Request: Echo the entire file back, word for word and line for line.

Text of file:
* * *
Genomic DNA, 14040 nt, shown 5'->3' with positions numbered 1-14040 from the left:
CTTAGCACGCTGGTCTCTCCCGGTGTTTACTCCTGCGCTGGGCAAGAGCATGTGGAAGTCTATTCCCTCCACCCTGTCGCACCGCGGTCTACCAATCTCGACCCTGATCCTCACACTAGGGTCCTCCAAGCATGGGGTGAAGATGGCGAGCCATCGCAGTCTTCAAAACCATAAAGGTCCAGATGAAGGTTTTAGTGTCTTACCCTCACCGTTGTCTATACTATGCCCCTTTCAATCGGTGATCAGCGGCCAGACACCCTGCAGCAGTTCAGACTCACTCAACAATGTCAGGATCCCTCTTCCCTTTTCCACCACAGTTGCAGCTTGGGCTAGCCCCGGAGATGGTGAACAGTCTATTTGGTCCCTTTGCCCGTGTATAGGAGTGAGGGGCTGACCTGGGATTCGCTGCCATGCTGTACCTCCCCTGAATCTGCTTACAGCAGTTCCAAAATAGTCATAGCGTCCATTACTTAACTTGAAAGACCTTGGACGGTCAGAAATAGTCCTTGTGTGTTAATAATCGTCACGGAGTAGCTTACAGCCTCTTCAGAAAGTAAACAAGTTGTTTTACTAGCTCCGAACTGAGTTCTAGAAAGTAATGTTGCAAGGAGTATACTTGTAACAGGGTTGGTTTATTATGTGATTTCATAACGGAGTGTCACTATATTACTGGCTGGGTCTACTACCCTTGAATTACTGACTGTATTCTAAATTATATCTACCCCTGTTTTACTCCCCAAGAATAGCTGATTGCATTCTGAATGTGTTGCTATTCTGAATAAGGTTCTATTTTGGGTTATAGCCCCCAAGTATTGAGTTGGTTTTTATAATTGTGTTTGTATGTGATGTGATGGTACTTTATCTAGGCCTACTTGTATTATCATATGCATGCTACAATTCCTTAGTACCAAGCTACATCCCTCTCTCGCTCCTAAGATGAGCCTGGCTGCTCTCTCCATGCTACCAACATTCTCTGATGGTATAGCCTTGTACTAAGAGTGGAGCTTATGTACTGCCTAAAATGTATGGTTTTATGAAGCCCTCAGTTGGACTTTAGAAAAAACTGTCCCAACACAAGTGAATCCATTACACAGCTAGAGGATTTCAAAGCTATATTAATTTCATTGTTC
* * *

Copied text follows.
Genomic DNA, 14040 nt, shown 5'->3' with positions numbered 1-14040 from the left:
CTTAGCACGCTGGTCTCTCCCGGTGTTTACTCCTGCGCTGGGCAAGAGCATGTGGAAGTCTATTCCCTCCACCCTGTCGCACCGCGGTCTACCAATCTCGACCCTGATCCTCACACTAGGGTCCTCCAAGCATGGGGTGAAGATGGCGAGCCATCGCAGTCTTCAAAACCATAAAGGTCCAGATGAAGGTTTTAGTGTCTTACCCTCACCGTTGTCTATACTATGCCCCTTTCAATCGGTGATCAGCGGCCAGACACCCTGCAGCAGTTCAGACTCACTCAACAATGTCAGGATCCCTCTTCCCTTTTCCACCACAGTTGCAGCTTGGGCTAGCCCCGGAGATGGTGAACAGTCTATTTGGTCCCTTTGCCCGTGTATAGGAGTGAGGGGCTGACCTGGGATTCGCTGCCATGCTGTACCTCCCCTGAATCTGCTTACAGCAGTTCCAAAATAGTCATAGCGTCCATTACTTAACTTGAAAGACCTTGGACGGTCAGAAATAGTCCTTGTGTGTTAATAATCGTCACGGAGTAGCTTACAGCCTCTTCAGAAAGTAAACAAGTTGTTTTACTAGCTCCGAACTGAGTTCTAGAAAGTAATGTTGCAAGGAGTATACTTGTAACAGGGTTGGTTTATTATGTGATTTCATAACGGAGTGTCACTATATTACTGGCTGGGTCTACTACCCTTGAATTACTGACTGTATTCTAAATTATATCTACCCCTGTTTTACTCCCCAAGAATAGCTGATTGCATTCTGAATGTGTTGCTATTCTGAATAAGGTTCTATTTTGGGTTATAGCCCCCAAGTATTGAGTTGGTTTTTATAATTGTGTTTGTATGTGATGTGATGGTACTTTATCTAGGCCTACTTGTATTATCATATGCATGCTACAATTCCTTAGTACCAAGCTACATCCCTCTCTCGCTCCTAAGATGAGCCTGGCTGCTCTCTCCATGCTACCAACATTCTCTGATGGTATAGCCTTGTACTAAGAGTGGAGCTTATGTACTGCCTAAAATGTATGGTTTTATGAAGCCCTCAGTTGGACTTTAGAAAAAACTGTCCCAACACAAGTGAATCCATTACACAGCTAGAGGATTTCAAAGCTATATTAATTTCATTGTTC